Guns, Gams & Gumshoes

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First Amendment and Full-Frontal Drive-In

Posted by Writing PIs on July 16, 2009

shaun studying and studyingIt’s July 16, 12 days from the bar exam.  Time for another “Postscripts from the Bar Exam Edge.”   Today’s topis is “First Admendment and Full-Frontal Drive-In” which is a story about some big-screen jiggling in Jacksonville, Florida, which led to a case discussed in Shaun’s bar exam course.

Here we go…

Back in 1972, a Richard Erznoznik (would we make this up?) was the manager of the University Drive-In Theatre in Jacksonville, Florida.  Seems police driving down a neighboring road noticed he was showing movies with bare body parts that could be seen by anybody driving down that road.  They charged him with a Class C misdemeanor offense for violating a statute that banned the public exhibition of certain male or female bare body parts on a movie screen at drive-in theatres.  The Jacksonville Municipal Court convicted him of this offense, but Mr. Erznoznik felt his first amendment rights had been violated and he appealed to the U.S. Supreme Court.

Didn’t hurt that his appeal was backed and aided by the Motion Picture Association of America. drivein

Three years later, the U.S. Supreme Court reversed his conviction (the decision, btw, was split–with William Douglas on his side).  Their ruling stated that “…when the government, acting as censor, undertakes selectively to shield the public from some kinds of speech on the ground that they [the speech] are more offensive than others, the First Amendment strictly limits its power…the ordinance is not directed at explicit nudity, nor is it  otherwise limited, thus it [the ordinance] would bar a film containing a picture of a baby’s [bottom], the nude body of a war victim, or scenes from a culture in which nudity is indigenous.  Clearly, all nudity cannot be deemed obscene, even as [viewed] to minors.”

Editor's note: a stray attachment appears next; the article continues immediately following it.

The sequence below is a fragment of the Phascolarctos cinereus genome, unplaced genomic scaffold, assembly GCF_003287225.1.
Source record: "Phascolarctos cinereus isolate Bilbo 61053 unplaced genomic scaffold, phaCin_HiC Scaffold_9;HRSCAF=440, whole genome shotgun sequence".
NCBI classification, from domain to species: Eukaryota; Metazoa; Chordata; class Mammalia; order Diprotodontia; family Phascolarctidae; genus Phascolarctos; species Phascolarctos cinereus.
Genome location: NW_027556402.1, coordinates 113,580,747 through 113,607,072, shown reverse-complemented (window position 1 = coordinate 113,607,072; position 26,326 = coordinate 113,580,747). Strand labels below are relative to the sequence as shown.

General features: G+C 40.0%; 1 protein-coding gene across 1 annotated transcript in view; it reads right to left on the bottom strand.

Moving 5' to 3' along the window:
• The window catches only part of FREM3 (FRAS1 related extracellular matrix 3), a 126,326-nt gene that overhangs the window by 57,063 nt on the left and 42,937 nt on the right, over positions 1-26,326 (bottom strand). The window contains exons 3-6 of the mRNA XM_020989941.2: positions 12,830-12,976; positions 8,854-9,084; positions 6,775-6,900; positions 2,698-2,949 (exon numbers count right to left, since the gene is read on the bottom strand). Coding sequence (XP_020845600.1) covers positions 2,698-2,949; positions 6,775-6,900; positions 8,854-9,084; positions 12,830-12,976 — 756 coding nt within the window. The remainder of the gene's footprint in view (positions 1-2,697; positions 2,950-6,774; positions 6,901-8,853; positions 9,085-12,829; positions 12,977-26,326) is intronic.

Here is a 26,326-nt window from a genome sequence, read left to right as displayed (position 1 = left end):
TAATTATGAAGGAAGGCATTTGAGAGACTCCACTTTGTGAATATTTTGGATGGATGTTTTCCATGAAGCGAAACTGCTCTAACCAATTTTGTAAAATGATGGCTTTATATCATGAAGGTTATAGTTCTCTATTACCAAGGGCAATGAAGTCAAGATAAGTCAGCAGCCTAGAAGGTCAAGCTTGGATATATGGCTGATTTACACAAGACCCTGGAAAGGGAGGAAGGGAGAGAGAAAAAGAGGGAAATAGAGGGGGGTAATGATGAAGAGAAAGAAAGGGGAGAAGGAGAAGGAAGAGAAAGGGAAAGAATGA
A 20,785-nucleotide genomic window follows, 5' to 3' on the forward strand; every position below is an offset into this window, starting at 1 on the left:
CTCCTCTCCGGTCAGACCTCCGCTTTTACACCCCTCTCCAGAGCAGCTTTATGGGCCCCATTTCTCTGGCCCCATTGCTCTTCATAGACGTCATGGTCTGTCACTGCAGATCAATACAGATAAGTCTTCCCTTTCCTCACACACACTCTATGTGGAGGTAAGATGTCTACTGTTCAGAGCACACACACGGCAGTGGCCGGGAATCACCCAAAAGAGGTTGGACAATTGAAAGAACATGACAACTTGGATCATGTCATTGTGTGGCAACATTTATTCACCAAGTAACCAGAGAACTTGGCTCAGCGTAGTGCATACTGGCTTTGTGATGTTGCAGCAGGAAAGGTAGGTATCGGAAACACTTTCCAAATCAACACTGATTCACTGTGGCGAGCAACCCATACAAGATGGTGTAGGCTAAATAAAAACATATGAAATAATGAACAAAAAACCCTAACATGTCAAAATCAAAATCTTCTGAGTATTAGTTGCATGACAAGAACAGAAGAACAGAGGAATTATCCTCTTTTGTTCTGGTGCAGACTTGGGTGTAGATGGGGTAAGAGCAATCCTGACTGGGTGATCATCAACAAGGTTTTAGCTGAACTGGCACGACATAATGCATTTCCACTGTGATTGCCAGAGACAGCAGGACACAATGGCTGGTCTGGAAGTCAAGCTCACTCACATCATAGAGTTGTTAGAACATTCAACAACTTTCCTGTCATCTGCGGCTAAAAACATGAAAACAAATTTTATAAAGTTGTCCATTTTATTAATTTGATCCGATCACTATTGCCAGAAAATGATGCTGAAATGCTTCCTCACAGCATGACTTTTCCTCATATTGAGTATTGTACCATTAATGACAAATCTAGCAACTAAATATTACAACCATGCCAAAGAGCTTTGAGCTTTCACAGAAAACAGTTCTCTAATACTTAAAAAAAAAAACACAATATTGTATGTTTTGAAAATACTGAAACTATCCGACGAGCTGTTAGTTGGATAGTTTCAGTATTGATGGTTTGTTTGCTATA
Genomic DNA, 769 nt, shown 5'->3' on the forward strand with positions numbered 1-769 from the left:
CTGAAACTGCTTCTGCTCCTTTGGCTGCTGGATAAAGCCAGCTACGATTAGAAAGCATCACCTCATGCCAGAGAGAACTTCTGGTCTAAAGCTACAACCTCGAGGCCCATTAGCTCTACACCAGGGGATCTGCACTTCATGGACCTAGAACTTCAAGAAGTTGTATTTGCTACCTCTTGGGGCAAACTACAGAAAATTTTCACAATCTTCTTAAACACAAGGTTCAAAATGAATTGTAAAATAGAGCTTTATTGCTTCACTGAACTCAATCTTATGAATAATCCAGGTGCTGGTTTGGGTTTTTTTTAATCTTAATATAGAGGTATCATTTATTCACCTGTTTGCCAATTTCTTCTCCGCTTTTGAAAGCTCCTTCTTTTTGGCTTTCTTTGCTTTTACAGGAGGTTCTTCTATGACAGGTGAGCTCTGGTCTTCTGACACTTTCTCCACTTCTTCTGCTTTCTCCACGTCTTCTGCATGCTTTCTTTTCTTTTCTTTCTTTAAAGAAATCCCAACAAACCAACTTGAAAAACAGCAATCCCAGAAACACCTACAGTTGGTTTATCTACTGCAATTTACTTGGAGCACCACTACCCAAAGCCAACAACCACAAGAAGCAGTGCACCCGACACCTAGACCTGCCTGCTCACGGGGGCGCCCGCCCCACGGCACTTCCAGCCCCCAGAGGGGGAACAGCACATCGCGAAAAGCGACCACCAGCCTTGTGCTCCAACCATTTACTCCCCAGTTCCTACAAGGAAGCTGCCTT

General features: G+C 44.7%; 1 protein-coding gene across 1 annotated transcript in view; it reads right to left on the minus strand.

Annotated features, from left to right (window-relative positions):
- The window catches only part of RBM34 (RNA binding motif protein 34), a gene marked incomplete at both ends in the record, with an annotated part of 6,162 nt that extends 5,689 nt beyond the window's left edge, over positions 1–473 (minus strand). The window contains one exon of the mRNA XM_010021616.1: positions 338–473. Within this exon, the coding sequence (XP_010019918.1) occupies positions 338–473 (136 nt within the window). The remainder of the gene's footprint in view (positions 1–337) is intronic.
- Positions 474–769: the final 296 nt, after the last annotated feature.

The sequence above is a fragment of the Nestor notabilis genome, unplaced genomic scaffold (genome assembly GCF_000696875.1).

In front of the U.S. Supreme Court, the Jacksonville city attorney had tried to argue that the ordinance was justified to prevent “distraction to passing motorists” and the U.S. Supreme Court responded, “There is no reason to think that a wide variety of other scenes in the customary screen diet ranging from soap opera to violence would be any less distracting to passing motorists.”

So Mr. Erznoznik won his battle with the First Amendment and full-frontal drive-in. 

Have a great weekend, everyone, and keep your eyes on the road.


2 Responses to “First Amendment and Full-Frontal Drive-In”

  1. The distraction angle is important. If they want to stop this, they should cause him to erect barriers so the films can’t be seen from the street arguing that it’s not safe for motorists to be thus distracted. That way no film would be seen including the ones with nudity.

  2. What a great site! Thanks for mentioning it on the SinC list. There’s a ton of information I can use. It’s now on my favorites list.

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